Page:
BUY BACK Logos of the Swiss banks Credit Suisse and UBS are seen on two buildings in Zurich, Switzerland on March 18, 2023. UBS announced on Wednesday, March 22, 2023, it is buying back the bonds they issued before the takeover of Credit Suisse. AP PHOTO
ZURICH: In a bid to reassure investors, UBS announced on Wednesday it will buy back bail-in bonds issued shortly before taking over its rival Credit Suisse.
UBS, Switzerland’s biggest bank, issued bail-in bonds on Friday, two days before taking over the country’s stricken second-largest bank under strong pressure from the Swiss authorities.
Bail-in bonds are financial instruments that banks may unilaterally convert into equity in times of crisis to absorb losses.
The two issues, worth a total of 2.75 billion euros ($3 billion), coincided with another sharp drop in Credit Suisse’s shares, which prompted the Swiss government, central bank and financial regulator to open emergency negotiations on a UBS takeover.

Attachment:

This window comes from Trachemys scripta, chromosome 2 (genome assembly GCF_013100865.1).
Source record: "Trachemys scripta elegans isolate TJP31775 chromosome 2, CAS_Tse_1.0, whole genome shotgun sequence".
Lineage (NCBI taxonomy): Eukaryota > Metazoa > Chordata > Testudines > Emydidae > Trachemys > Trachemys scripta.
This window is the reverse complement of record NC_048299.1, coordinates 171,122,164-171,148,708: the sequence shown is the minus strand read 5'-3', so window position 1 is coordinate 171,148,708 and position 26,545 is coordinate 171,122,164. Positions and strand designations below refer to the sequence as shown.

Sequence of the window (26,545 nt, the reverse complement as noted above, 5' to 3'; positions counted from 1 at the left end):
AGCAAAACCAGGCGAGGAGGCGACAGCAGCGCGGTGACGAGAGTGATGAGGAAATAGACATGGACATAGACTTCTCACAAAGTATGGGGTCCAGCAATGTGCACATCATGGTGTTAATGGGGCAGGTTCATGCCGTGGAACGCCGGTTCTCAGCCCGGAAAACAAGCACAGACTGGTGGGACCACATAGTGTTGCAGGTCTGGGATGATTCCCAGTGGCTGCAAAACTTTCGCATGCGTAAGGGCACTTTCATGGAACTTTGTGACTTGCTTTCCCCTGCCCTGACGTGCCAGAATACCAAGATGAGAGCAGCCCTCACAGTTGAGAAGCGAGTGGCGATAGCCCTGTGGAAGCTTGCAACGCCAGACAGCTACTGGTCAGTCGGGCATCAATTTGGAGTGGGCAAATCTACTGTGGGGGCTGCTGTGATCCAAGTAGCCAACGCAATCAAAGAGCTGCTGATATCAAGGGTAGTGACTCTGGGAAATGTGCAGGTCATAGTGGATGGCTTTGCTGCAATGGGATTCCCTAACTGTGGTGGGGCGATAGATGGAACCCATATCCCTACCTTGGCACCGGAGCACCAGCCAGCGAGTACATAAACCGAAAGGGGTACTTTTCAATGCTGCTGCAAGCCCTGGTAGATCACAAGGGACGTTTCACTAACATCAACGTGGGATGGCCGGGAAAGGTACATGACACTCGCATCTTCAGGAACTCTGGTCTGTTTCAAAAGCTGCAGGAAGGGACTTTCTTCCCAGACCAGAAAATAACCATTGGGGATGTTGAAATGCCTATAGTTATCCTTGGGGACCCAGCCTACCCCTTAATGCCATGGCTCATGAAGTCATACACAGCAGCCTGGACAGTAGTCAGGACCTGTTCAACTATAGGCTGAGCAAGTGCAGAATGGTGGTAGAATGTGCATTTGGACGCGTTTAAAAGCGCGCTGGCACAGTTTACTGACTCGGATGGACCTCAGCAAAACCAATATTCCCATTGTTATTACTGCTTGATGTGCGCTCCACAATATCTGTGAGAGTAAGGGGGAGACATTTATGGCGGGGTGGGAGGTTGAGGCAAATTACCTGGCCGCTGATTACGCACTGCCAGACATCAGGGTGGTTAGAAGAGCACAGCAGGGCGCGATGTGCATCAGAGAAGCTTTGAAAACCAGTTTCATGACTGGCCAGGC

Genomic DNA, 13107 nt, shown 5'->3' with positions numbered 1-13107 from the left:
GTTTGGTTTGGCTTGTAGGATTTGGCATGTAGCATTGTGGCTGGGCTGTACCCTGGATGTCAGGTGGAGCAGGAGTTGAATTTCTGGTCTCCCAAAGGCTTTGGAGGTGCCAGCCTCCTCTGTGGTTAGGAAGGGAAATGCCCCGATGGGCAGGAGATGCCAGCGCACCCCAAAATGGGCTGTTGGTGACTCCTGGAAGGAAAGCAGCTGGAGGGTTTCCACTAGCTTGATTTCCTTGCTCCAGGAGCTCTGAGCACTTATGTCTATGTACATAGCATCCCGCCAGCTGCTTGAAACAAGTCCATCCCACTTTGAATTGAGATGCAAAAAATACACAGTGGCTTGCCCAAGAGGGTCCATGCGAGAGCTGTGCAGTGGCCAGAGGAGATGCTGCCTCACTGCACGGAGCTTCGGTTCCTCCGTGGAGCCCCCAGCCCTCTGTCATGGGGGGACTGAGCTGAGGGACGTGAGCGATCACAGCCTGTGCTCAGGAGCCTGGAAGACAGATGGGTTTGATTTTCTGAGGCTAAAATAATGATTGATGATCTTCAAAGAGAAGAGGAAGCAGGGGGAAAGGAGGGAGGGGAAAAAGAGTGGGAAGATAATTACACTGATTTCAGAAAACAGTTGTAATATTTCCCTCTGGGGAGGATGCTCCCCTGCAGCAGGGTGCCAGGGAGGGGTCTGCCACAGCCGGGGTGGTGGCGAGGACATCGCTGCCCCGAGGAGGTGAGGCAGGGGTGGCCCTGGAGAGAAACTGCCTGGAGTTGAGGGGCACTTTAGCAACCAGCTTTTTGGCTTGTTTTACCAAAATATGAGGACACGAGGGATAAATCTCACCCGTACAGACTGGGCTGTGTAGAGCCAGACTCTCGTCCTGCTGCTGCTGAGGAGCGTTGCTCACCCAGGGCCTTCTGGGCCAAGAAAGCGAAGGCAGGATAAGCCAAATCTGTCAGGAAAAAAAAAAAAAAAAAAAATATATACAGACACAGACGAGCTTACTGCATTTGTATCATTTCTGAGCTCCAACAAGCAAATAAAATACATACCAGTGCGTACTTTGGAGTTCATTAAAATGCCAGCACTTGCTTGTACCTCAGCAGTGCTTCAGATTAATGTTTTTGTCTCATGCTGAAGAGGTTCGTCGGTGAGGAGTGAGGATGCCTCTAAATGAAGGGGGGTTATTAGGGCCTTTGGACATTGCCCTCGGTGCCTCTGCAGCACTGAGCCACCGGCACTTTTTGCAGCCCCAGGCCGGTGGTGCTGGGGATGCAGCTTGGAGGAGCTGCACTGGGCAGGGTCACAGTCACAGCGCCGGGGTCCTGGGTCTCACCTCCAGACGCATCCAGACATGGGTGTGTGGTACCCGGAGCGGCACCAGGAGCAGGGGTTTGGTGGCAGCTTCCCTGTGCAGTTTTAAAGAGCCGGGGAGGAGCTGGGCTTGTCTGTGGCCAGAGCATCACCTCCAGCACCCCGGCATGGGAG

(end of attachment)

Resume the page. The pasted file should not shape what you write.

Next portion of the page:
UBS “invites the holders… to tender their notes for cash,” it said, at their respective re-offer price “in light of the exceptional corporate actions” announced on Sunday, it said in a statement.
“The issuer has decided to launch this exercise as a result of a prudent assessment of these recent developments and the issuer’s long-term commitment to its credit investors.”
UBS agreed to buy Credit Suisse for 3 billion Swiss francs ($3.25 billion) on Sunday after urgent talks at the Swiss finance ministry.
Among the measures intended to facilitate this takeover, the Swiss authorities wiped out 16 billion francs of Credit Suisse bail-in bonds, which triggered shocks on the bond markets as they would normally receive compensation ahead of shareholders, who are receiving some money back.
UBS said the buyback offer is open until April 4.
Analysts at the Dutch bank ING said: “We see the tender offer of UBS for the two senior deals mainly as the bank seeking to [assure] investors that it will continue its more creditor-friendly policies.
“Since launch, the notes have substantially underperformed and particularly so after the announcement of the forced merger with Credit Suisse.”
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